Recently, I read an argument conducted online between a poet who had posted new work to his blog and one of his readers. The reader was generally praising the poet’s work, but also offered a critique of the new material based on their knowledge of the poet’s writing. The poet took exception with the comments, stating that, obviously, the reader hadn’t understood what the poet was trying to do, and didn’t know how to read what had been written. (Very poor form, by the way, to conduct an argument publicly online, but even worse to dismiss someone who has taken the time to read your writing and mainly compliment you for it…)
Now, while reading the book 78 Reasons Why Your Book May Never Be Published & 14 Reasons Why It Just Might by Pat Walsh (Penguin Books, 2005), I have discovered the perfect quote as to why writers should never question how a reader interprets their work:
… the way an author interprets his own work may not be the way I do, which makes me feel like I am reading something wrong. The idea of reading something wrong is absurd, of course, because good writing encourages the reader’s imagination to participate in the story. Most authors love it when someone has a different (but still positive) interpretation of their work. p.48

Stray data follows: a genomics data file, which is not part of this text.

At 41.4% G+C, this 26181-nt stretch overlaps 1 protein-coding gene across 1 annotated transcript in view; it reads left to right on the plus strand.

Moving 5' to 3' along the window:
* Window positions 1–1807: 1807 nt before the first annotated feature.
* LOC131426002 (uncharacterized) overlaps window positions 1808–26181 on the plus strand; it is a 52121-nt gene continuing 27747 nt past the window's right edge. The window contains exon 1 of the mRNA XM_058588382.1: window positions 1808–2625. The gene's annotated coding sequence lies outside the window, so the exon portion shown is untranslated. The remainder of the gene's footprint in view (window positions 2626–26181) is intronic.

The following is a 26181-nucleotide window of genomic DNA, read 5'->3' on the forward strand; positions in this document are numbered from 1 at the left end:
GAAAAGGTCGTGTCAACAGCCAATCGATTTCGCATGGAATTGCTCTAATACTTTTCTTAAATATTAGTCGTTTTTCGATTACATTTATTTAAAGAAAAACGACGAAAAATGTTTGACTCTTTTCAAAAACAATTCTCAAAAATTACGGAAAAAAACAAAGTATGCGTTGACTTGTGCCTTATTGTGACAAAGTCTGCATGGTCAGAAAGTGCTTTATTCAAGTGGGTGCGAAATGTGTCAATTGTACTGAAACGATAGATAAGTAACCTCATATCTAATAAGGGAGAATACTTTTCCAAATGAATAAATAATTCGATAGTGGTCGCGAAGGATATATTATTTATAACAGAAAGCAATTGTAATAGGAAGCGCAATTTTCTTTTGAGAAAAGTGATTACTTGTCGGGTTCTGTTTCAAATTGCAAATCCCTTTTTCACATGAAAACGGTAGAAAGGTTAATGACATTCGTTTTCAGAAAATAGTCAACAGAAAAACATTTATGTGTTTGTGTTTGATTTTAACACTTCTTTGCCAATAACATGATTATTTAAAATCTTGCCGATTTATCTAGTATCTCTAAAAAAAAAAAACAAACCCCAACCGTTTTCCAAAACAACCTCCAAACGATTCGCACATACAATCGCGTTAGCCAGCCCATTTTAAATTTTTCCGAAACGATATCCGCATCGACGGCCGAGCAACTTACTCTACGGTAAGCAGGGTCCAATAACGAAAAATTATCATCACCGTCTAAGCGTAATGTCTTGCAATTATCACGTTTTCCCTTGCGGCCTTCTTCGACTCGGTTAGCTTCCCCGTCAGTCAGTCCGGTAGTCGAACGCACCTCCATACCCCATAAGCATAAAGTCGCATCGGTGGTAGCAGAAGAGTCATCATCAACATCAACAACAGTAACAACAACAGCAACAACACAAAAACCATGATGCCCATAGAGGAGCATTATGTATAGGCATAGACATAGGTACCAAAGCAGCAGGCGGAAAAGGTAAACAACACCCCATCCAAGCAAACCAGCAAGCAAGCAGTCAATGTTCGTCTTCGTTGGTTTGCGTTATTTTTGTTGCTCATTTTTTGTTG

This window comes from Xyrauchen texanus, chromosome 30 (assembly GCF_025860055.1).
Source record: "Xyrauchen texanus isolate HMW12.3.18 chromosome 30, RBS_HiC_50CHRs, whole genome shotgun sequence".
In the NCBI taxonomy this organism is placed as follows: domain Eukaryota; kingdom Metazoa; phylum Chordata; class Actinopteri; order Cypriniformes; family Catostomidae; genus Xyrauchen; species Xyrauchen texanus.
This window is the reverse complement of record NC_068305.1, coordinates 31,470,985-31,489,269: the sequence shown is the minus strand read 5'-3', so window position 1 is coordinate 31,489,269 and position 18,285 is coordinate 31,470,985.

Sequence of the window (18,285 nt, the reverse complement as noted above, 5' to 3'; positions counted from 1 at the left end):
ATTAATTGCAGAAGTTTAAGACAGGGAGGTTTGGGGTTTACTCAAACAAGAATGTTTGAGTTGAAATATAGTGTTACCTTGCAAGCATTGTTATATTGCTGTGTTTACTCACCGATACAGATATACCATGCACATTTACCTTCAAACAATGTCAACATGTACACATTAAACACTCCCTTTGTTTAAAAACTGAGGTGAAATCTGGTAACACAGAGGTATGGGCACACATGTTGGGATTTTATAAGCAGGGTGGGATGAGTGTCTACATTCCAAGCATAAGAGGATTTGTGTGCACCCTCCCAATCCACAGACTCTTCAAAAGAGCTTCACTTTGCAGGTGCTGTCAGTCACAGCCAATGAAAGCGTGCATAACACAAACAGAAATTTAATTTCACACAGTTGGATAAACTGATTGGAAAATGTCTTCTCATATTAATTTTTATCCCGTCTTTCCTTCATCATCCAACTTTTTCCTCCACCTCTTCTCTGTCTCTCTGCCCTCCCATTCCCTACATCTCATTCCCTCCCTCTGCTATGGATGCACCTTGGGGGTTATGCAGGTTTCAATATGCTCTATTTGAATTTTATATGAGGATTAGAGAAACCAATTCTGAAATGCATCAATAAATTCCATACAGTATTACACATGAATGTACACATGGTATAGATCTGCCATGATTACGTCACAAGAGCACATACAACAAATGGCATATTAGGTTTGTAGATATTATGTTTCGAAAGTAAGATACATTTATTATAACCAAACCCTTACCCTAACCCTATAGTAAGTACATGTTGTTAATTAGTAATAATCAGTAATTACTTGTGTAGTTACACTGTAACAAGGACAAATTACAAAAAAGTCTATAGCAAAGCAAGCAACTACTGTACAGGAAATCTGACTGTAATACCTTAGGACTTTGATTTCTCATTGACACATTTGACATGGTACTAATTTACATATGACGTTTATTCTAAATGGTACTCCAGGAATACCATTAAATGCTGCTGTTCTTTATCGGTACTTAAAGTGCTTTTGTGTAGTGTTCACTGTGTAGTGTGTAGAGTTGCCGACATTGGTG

We write to be read, pure and simple. We should graciously accept both praise and criticism equally (unless it’s offered in a mean-spirited way, and then that criticism should just be ignored) and, if it’s a case that we think someone is misreading our writing, perhaps we should consider instead that we haven’t written clearly enough so that others are able to understand our intent.
But we must never, ever, ever question or contradict someone who has taken the time to read and comment on what we’ve written.